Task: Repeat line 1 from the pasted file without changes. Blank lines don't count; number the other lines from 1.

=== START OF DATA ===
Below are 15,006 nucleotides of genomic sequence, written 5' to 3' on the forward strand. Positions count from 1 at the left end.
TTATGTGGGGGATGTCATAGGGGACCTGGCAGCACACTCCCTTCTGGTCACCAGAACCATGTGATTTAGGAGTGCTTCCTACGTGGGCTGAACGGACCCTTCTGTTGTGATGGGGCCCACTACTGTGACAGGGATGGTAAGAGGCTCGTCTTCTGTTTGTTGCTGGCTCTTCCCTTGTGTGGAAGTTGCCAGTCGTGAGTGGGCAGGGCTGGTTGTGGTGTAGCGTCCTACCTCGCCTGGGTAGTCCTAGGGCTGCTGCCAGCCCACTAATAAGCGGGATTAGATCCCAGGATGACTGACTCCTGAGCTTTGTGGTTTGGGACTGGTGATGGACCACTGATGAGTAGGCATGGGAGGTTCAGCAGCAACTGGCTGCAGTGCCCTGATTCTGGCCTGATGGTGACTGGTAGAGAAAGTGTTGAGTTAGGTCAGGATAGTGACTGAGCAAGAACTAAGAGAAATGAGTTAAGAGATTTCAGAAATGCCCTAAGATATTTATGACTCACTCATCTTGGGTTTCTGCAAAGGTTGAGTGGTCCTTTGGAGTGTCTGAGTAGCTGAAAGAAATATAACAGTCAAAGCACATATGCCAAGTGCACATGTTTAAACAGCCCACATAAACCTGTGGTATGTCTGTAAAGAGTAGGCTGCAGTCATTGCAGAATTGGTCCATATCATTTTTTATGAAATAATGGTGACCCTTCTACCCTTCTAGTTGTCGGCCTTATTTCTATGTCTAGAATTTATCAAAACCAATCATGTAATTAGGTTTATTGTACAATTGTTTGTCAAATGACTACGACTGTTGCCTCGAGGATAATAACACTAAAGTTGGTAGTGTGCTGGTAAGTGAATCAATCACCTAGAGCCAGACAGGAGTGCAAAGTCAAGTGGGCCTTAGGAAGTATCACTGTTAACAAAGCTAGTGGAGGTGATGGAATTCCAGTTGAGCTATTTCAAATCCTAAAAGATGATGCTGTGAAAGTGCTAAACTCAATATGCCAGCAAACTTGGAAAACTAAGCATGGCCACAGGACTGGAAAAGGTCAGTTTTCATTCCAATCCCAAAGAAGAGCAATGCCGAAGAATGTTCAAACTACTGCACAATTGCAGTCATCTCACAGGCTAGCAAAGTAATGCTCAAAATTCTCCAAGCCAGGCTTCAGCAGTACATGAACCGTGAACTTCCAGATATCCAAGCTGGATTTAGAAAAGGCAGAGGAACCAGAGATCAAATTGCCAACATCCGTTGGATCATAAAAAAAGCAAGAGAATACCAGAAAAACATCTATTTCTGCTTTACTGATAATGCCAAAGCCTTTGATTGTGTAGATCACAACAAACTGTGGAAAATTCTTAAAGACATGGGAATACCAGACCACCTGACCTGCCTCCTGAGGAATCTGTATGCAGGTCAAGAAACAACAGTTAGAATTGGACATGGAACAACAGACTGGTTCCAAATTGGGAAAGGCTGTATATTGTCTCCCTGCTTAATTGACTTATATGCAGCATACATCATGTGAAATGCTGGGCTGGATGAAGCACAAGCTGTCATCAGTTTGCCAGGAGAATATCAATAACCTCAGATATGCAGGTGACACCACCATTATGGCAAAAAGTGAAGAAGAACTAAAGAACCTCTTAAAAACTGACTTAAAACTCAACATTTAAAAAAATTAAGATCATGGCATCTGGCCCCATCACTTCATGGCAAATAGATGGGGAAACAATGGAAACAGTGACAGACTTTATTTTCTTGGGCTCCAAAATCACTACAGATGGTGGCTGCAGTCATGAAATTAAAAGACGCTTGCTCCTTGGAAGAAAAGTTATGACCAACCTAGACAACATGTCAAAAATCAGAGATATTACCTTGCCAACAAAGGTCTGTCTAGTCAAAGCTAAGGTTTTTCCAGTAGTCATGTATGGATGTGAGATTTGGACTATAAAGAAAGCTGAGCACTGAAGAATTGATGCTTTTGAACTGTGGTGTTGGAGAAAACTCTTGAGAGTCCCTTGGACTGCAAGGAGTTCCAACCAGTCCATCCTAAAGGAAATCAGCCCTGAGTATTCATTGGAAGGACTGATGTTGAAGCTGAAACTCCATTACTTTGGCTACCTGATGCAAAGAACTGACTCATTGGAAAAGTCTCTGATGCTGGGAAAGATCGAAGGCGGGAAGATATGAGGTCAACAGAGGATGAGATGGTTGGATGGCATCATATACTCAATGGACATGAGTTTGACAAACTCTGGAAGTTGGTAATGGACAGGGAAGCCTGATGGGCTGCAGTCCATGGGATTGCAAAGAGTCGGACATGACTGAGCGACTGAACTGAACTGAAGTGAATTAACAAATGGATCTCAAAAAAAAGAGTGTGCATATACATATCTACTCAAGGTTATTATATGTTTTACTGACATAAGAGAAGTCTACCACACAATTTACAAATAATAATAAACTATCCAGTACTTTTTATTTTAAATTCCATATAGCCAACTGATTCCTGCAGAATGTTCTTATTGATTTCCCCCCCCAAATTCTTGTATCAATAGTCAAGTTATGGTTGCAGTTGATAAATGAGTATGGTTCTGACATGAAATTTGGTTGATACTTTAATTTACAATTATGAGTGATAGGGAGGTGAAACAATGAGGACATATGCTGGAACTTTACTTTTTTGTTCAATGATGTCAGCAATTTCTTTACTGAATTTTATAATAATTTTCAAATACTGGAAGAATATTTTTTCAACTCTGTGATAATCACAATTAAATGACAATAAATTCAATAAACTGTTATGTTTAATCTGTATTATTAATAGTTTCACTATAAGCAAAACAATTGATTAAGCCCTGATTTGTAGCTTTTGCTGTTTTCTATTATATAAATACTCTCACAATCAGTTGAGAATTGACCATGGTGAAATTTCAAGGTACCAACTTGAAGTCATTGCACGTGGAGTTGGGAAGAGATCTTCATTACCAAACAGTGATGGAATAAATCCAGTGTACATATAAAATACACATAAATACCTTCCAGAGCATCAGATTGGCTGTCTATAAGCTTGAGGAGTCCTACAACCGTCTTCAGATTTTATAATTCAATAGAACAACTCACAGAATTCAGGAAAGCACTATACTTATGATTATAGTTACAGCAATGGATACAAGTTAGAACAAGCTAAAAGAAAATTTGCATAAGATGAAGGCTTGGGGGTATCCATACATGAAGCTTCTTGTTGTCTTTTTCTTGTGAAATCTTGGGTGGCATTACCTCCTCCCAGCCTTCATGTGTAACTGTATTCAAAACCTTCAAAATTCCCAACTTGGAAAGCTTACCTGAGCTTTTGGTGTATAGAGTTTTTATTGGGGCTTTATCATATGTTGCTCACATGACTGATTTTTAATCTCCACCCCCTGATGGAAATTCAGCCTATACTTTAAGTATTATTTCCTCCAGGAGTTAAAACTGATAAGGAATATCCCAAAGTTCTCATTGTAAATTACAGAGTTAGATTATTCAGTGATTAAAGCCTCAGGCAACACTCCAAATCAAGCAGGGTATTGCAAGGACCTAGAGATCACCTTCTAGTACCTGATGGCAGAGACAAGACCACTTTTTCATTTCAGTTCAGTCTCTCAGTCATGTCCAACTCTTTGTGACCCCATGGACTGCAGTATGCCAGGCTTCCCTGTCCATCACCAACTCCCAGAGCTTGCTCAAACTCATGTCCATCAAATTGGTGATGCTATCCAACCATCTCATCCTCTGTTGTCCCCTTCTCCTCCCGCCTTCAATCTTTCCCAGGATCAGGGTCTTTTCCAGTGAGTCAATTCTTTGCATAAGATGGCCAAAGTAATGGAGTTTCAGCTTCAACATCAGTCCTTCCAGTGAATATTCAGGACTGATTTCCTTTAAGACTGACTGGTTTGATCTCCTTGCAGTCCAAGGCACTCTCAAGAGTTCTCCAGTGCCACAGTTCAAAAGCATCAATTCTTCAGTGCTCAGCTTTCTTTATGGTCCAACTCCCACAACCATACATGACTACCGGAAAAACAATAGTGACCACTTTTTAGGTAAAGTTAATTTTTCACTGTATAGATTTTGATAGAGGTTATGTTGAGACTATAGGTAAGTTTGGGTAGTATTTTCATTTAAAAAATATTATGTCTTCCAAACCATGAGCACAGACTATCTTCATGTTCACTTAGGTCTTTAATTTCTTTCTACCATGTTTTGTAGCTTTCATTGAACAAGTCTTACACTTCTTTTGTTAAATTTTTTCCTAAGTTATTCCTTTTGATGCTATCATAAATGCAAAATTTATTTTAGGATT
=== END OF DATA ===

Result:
Below are 15,006 nucleotides of genomic sequence, written 5' to 3' on the forward strand. Positions count from 1 at the left end.